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OLED and beyond: What's next for smartphone displays?
OLED displays have become a common sight in mid-range and even affordable smartphones over the past few years. And while not all screens are made equal, the technology has matured to the point that drawbacks such as burn-in rarely ever manifest in the real world. With these advancements, will a competing display technology overtake OLED anytime soon? And if not, how will the next generation of OLED panels outclass today’s best? Let’s discuss what the future holds for smartphone displays.
Future smartphone displays: Not microLED or mini-LED?
Ever since the first microLED displays appeared in 2018, we’ve been waiting for the technology to make its way to smartphones. MicroLED displays consist of millions of micrometer-sized LEDs. Like OLED, it’s also an emissive technology — each pixel can be individually controlled to achieve true black levels. MircroLED offers several benefits over existing display types, including higher brightness, high pixel density, lower power consumption, and lower risk of degradation or burn-in.
Four years have passed since the technology’s debut, though, and microLED displays are still far from mass production. It’s not hard to see why — the production process essentially involves transferring and bonding millions of microscopic LEDs while ensuring zero defects. In the context of a smartphone, the benefits might not be worth the high cost. It’s perhaps for this reason that Apple and other companies working on microLED displays are exploring its applications in AR/VR and wearables first.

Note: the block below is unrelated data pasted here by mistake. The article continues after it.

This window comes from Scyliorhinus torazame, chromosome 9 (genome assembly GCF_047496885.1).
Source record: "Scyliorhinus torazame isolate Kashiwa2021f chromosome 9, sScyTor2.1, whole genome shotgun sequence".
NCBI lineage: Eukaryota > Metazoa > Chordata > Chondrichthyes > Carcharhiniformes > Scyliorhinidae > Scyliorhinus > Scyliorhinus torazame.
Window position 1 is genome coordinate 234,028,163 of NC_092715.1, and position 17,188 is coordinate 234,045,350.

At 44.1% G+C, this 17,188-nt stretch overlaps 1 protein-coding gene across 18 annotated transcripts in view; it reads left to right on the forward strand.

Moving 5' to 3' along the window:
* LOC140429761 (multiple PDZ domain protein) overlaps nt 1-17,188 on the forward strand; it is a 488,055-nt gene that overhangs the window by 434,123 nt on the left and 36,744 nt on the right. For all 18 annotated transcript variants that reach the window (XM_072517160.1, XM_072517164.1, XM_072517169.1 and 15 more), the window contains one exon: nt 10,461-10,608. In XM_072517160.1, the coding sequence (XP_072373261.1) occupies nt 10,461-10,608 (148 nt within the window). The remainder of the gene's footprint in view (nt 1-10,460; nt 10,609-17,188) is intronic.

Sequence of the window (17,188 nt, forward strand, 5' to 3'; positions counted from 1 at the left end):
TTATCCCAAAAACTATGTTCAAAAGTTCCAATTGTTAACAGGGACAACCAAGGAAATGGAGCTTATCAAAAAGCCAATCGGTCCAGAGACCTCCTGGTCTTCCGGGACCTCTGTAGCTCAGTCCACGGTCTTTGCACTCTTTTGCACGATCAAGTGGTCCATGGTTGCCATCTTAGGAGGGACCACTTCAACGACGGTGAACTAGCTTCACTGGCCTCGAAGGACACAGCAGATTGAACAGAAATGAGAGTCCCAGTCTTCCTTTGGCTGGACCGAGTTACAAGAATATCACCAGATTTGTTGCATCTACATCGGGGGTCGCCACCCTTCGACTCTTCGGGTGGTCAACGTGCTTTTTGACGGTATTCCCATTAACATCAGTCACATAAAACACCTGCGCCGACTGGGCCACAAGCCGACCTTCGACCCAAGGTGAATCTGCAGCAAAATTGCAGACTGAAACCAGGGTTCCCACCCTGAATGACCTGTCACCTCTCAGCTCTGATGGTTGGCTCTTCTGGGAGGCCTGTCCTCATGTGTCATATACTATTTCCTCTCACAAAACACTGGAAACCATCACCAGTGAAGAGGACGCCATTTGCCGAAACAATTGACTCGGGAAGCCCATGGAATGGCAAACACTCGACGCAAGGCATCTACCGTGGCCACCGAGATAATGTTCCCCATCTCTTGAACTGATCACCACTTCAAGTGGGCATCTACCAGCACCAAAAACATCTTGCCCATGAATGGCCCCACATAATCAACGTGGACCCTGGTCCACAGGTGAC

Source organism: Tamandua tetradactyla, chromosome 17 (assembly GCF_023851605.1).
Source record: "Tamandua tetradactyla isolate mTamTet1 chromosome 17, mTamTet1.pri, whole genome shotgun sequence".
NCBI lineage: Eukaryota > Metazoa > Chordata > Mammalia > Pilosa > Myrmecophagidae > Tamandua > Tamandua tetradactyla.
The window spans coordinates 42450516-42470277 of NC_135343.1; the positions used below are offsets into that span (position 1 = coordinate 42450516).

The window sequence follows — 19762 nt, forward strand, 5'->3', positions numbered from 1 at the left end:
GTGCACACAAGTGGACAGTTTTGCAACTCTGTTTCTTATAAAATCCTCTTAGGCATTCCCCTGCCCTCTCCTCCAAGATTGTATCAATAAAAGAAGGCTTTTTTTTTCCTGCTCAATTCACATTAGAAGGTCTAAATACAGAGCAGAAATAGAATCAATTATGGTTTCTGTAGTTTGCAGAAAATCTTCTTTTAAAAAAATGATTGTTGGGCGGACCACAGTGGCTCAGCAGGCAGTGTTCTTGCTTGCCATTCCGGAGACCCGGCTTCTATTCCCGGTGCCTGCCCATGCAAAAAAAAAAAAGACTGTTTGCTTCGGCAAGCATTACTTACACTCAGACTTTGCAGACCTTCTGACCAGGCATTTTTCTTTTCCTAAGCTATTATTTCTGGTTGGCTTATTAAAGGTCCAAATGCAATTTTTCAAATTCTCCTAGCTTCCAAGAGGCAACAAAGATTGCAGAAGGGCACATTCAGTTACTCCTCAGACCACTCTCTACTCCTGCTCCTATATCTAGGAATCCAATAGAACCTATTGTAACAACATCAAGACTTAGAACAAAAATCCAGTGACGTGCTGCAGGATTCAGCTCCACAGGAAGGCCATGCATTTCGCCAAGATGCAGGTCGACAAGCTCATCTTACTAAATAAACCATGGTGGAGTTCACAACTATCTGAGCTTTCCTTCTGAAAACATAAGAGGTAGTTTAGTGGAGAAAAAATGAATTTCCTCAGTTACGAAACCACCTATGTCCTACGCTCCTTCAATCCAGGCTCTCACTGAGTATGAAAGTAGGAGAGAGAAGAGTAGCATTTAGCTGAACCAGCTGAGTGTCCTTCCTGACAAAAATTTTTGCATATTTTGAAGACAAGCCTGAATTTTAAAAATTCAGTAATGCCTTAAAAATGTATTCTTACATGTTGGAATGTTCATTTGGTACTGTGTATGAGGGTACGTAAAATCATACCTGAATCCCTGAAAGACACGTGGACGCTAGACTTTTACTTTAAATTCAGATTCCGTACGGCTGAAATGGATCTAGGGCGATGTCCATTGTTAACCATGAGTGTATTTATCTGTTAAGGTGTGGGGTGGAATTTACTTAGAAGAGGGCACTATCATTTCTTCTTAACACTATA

If microLED seems too far off into the future then, what about mini-LED? The technology offers superior contrast and brightness levels than any conventional LCD and doesn’t burn a hole in your pocket.
Unfortunately, mini-LED displays have failed to gain market share outside of the latest Macbook Pro models and the top-spec iPad Pro. While some reports in 2018 suggested that we’d see mini-LED displays on smartphones from Xiaomi and Huawei, nothing of the sort materialized.
OLED's economies of scale has likely made it harder for mini-LED displays to compete on price.
OLED production has likely matured to the point that it’s hard for mini-LED displays to compete with it on price — for smaller-sized screens anyway. Even Apple doesn’t seem too committed to the technology, with credible rumors suggesting that the company has ordered OLED panels from LG for future iPad models.
QD-OLED: A more likely candidate?
Samsung Display took the consumer electronics industry by storm when it unveiled its quantum dot OLED (QD-OLED) technology at CES 2022. In a nutshell, QD-OLED TVs combine the deep blacks of conventional OLEDs with the impressive color reproduction of quantum dots. The technology could open the door to displays with wider color gamuts like Rec. 2020, and higher peak brightness than conventional large OLED panels.
QD-OLED promises higher brightness and better color gamut coverage than conventional OLED displays.
However, the latest QD-OLED’s benefits in the TV market don’t necessarily translate to the smartphone industry. You see, the vast majority of OLED televisions on the market today use LG’s W-OLED panels — thanks to patents the company acquired from Kodak in 2009. LG’s W-OLED panels use white light and color filters to output red, green, and blue colors. Filtering the backlight is a destructive process that results in brightness and color volume losses. The move to QD-OLED converts colors much more efficiently, resulting in big brightness and color reproduction boosts.
Samsung-made AMOLED panels for smartphones, on the other hand, typically use a PenTile RG-BG subpixel layout, complete with individual red, green, and blue emissive sub-pixels. No filtering is required, so phone displays are already more efficient than existing TV panels. Although QD-OLED will likely offer some further improvements, it probably won’t be as drastic as the claims we’ve seen in the large-screen market.
That’s not to say that smartphone OLED panels are perfect, though. PenTile displays have twice as many green subpixels as red and blue. Consequently, the effective resolution — or what our eyes perceive — is somewhat lower than advertised. This is one area where QD-OLED panels and their uniform RGB subpixel matrix would beat today’s smartphone displays.